One of the important determinants of the salt sensitivity mechanism is K+ loss from plant tissues, caused by the PM depolarization due to the influx of Na+ (Shabala and Cuin, 2008). In barley the Na+-induced K+ efflux is a main cause of the salt sensitivity and a better control of the membrane potential against the depolarization challenge under salinity is crucial for the tolerance (Chen et al., 2007). In pea mesophyll, externally applied PAs not only inhibited the VI-NSCC, but reduced the salt-induced membrane depolarization and associated loss of K+ (Shabala et al., 2007a,b). Generalizing this idea, Zepeda-Jazo et al. (2008) proposed a simple model, where PAs inhibition of any NSCC active at depolarized potentials will reduce the membrane depolarization and the loss of K+ via GORK and NSCC. GORK inhibition by PAs can further reduce the K+ efflux. A prediction of this hypothesis for the NaCl-induced K+ efflux was tested on maize and Arabidopsis roots. Indeed, PAs could ameliorate NaCl-induced K+ efflux in some cases. But, depending on the root zone, growing conditions and PA species, the effect of PAs could be null or even resulted in a strong potentiation of K+ efflux (Pandolfi et al., 2010). Obviously, PAs or their catabolites, can cause not only inhibition but also an activation of some cation currents in the PM (see below).
Extracellular application of PAs per se induced the membrane depolarization (Di Tomaso et al., 1989; Fromm et al., 1997; Ozawa et al., 2010; Pottosin et al., 2014b), thus, potentially affecting any electrogenic transport across the PM and generating driving force for the K+ efflux. Our recent pharmacological analysis of the Spm-induced depolarization in barley roots suggested that it was mainly caused by the uptake of PAs via a specific route, not shared with inorganic ions (Pottosin et al., 2014b). Recent advances in the characterization of PA-uptake transporters in plants (Fujita et al., 2012; Mulangi et al., 2012a,b) can provide important clues for the mechanisms of PAs uptake and its impact on the electrogenesis at the plant PM.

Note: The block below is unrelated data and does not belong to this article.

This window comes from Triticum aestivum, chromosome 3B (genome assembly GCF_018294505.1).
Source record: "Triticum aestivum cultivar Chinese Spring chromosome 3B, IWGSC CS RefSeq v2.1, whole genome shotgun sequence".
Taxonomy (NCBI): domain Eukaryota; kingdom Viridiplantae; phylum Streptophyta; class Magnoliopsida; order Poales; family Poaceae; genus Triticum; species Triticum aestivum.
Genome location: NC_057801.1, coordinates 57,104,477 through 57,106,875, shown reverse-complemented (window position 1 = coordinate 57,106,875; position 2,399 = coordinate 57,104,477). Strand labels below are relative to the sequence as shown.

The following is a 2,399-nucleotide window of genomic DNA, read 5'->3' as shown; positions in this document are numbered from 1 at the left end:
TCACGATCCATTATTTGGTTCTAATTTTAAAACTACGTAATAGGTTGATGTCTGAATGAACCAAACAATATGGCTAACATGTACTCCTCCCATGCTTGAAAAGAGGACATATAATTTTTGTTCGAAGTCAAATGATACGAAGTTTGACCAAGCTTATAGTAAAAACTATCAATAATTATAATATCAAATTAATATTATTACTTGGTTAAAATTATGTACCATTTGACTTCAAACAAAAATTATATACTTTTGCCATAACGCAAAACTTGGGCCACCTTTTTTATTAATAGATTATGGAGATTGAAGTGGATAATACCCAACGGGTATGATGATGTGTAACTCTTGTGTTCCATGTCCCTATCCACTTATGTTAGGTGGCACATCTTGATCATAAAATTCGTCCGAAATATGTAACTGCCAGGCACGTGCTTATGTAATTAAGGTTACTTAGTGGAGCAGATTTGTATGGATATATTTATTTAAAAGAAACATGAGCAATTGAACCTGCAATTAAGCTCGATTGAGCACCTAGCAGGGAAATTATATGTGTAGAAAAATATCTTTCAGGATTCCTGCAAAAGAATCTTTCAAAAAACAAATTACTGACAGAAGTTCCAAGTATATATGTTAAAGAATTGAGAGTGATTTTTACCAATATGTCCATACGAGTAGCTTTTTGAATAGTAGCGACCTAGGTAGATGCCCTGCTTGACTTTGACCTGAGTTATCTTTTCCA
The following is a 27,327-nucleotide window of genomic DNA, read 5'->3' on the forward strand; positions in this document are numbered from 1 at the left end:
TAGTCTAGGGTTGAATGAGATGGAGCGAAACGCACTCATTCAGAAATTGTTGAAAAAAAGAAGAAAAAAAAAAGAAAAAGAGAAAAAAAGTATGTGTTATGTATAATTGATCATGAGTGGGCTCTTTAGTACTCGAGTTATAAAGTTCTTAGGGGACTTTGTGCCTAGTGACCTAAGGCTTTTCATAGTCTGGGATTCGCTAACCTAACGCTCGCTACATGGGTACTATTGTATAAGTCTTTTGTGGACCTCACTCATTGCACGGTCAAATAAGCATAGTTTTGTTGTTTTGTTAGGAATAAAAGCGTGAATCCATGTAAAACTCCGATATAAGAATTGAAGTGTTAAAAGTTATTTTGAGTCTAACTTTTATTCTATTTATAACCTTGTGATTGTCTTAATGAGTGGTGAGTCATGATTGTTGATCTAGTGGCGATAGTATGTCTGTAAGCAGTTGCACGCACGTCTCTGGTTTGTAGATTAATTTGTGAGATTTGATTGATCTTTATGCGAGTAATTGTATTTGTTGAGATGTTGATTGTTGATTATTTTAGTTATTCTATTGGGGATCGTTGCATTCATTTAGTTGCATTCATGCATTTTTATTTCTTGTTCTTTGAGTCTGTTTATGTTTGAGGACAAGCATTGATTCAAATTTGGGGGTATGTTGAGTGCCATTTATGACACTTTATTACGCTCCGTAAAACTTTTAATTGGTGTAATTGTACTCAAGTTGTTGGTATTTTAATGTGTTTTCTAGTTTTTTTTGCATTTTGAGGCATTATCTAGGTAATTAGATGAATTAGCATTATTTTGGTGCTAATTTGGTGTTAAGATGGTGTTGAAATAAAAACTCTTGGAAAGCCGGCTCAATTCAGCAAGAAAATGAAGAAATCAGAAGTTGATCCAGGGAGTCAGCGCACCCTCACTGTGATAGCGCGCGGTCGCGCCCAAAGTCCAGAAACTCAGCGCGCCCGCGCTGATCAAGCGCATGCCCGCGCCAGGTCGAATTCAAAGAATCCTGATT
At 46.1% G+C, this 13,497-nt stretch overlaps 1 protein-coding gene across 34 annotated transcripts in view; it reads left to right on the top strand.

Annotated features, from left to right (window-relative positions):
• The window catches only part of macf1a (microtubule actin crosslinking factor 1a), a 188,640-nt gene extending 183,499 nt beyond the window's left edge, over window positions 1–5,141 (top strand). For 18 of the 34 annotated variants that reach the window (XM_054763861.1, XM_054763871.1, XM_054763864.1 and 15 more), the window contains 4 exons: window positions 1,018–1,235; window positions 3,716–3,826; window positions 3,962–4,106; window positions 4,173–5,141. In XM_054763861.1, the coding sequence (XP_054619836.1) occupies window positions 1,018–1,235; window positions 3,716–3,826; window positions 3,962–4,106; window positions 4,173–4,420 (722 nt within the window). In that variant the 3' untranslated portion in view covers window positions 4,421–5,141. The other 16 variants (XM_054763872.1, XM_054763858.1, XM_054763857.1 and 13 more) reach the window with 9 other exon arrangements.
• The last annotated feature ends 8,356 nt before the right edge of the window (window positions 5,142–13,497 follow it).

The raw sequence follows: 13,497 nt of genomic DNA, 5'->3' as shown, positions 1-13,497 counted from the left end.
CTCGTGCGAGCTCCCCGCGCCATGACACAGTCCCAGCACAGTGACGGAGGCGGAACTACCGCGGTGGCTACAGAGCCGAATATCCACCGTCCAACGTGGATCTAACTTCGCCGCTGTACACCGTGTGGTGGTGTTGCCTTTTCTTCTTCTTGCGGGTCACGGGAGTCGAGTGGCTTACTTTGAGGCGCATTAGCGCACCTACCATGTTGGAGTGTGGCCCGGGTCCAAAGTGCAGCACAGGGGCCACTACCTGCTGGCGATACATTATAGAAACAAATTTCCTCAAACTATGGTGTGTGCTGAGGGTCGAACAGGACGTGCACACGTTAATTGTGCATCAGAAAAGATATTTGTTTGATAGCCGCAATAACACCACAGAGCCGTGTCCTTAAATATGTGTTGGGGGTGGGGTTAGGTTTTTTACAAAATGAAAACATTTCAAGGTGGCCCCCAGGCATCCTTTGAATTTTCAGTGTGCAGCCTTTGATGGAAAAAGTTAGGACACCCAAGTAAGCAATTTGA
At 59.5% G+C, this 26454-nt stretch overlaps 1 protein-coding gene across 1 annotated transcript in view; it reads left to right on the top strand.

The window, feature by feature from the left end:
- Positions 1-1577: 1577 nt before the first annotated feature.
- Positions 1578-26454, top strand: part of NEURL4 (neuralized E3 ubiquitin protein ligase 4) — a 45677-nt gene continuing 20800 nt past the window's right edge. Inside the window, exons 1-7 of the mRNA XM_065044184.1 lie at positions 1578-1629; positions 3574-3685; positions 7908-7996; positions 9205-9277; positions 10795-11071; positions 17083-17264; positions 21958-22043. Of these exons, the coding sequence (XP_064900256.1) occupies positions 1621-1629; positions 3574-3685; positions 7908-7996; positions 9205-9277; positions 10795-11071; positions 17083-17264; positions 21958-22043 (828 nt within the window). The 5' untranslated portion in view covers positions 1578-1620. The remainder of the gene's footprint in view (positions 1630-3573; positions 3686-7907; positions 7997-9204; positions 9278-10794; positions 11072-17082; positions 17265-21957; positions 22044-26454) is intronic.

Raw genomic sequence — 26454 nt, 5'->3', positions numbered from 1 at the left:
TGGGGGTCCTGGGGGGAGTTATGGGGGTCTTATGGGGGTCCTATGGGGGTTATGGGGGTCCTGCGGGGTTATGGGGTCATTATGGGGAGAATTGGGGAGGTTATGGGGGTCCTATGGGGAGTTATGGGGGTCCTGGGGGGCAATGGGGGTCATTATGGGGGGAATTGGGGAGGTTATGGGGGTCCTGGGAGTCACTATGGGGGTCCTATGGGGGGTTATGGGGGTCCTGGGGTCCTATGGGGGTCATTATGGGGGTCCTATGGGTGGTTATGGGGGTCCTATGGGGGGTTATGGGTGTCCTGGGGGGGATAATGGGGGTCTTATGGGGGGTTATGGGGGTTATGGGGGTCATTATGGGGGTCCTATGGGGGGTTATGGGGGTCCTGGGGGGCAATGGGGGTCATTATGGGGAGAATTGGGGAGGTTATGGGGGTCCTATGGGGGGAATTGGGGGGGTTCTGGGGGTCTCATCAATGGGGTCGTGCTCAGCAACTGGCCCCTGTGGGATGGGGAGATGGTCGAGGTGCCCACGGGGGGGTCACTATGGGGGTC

Interplay Between Polyamines and ROS in the Control of Passive Conductance and Pumping Atpases of the Plasma Membrane
PAs are well-known ROS scavengers and activators of the antioxidant enzymes (Ha et al., 1998; Das and Misra, 2004; Tang and Newton, 2005; Kubiś, 2008; Gill and Tuteja, 2010). At the same time, PAs catabolization generates H2O2, which can be further converted to different ROS, including the most aggressive one, the hydroxyl radical (•OH). Export of intracellular PAs to the apoplast and their oxidation therein by available diamine (DAO) and/or polyamine (PAO) oxidase to generate H2O2 (Figure 2) is a common signaling pathway segment, which can be found in a variety of plant adaptive and developmental responses. Depending on the strength of the ROS signal generated by the PAs oxidation, very opposite scenarios—e.g., survival vs. PCD—may be realized (see Moschou and Roubelakis-Angelakis, 2014; Pottosin et al., 2014a, for a recent review).